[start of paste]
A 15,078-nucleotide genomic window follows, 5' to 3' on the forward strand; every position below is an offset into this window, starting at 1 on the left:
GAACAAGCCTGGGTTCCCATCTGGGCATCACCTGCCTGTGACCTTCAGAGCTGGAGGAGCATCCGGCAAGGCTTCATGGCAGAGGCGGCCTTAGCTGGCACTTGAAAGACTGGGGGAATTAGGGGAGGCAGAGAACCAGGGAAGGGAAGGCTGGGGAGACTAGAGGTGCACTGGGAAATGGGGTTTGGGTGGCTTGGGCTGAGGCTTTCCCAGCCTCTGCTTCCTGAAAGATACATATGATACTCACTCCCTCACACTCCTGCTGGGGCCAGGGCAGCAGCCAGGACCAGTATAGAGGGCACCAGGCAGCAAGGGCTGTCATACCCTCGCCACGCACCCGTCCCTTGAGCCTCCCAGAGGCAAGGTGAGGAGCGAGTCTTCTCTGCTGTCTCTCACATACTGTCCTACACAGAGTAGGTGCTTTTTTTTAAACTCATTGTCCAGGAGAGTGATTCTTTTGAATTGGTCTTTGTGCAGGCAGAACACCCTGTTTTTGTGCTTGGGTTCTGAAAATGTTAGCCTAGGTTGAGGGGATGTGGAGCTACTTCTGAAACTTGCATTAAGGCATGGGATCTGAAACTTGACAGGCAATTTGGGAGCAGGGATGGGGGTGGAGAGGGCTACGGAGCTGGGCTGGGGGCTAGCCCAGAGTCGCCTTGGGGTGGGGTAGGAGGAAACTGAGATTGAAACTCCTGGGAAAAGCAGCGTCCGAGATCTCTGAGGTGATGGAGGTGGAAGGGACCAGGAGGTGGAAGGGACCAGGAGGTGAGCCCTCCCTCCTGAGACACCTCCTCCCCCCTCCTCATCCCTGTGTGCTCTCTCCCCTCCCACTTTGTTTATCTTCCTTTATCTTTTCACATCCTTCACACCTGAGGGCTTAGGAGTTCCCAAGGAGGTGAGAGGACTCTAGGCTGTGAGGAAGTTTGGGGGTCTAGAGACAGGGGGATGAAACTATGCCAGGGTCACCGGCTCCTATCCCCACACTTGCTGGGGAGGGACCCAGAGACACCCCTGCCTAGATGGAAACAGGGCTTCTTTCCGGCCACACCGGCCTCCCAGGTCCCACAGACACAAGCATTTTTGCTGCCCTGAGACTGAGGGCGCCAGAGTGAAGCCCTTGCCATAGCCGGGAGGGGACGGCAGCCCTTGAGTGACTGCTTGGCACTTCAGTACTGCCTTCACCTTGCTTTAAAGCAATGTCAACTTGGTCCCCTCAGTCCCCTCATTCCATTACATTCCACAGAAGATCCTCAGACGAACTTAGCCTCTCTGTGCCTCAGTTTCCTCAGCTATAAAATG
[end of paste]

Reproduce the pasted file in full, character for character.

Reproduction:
A 15,078-nucleotide genomic window follows, 5' to 3' on the forward strand; every position below is an offset into this window, starting at 1 on the left:
GAACAAGCCTGGGTTCCCATCTGGGCATCACCTGCCTGTGACCTTCAGAGCTGGAGGAGCATCCGGCAAGGCTTCATGGCAGAGGCGGCCTTAGCTGGCACTTGAAAGACTGGGGGAATTAGGGGAGGCAGAGAACCAGGGAAGGGAAGGCTGGGGAGACTAGAGGTGCACTGGGAAATGGGGTTTGGGTGGCTTGGGCTGAGGCTTTCCCAGCCTCTGCTTCCTGAAAGATACATATGATACTCACTCCCTCACACTCCTGCTGGGGCCAGGGCAGCAGCCAGGACCAGTATAGAGGGCACCAGGCAGCAAGGGCTGTCATACCCTCGCCACGCACCCGTCCCTTGAGCCTCCCAGAGGCAAGGTGAGGAGCGAGTCTTCTCTGCTGTCTCTCACATACTGTCCTACACAGAGTAGGTGCTTTTTTTTAAACTCATTGTCCAGGAGAGTGATTCTTTTGAATTGGTCTTTGTGCAGGCAGAACACCCTGTTTTTGTGCTTGGGTTCTGAAAATGTTAGCCTAGGTTGAGGGGATGTGGAGCTACTTCTGAAACTTGCATTAAGGCATGGGATCTGAAACTTGACAGGCAATTTGGGAGCAGGGATGGGGGTGGAGAGGGCTACGGAGCTGGGCTGGGGGCTAGCCCAGAGTCGCCTTGGGGTGGGGTAGGAGGAAACTGAGATTGAAACTCCTGGGAAAAGCAGCGTCCGAGATCTCTGAGGTGATGGAGGTGGAAGGGACCAGGAGGTGGAAGGGACCAGGAGGTGAGCCCTCCCTCCTGAGACACCTCCTCCCCCCTCCTCATCCCTGTGTGCTCTCTCCCCTCCCACTTTGTTTATCTTCCTTTATCTTTTCACATCCTTCACACCTGAGGGCTTAGGAGTTCCCAAGGAGGTGAGAGGACTCTAGGCTGTGAGGAAGTTTGGGGGTCTAGAGACAGGGGGATGAAACTATGCCAGGGTCACCGGCTCCTATCCCCACACTTGCTGGGGAGGGACCCAGAGACACCCCTGCCTAGATGGAAACAGGGCTTCTTTCCGGCCACACCGGCCTCCCAGGTCCCACAGACACAAGCATTTTTGCTGCCCTGAGACTGAGGGCGCCAGAGTGAAGCCCTTGCCATAGCCGGGAGGGGACGGCAGCCCTTGAGTGACTGCTTGGCACTTCAGTACTGCCTTCACCTTGCTTTAAAGCAATGTCAACTTGGTCCCCTCAGTCCCCTCATTCCATTACATTCCACAGAAGATCCTCAGACGAACTTAGCCTCTCTGTGCCTCAGTTTCCTCAGCTATAAAATG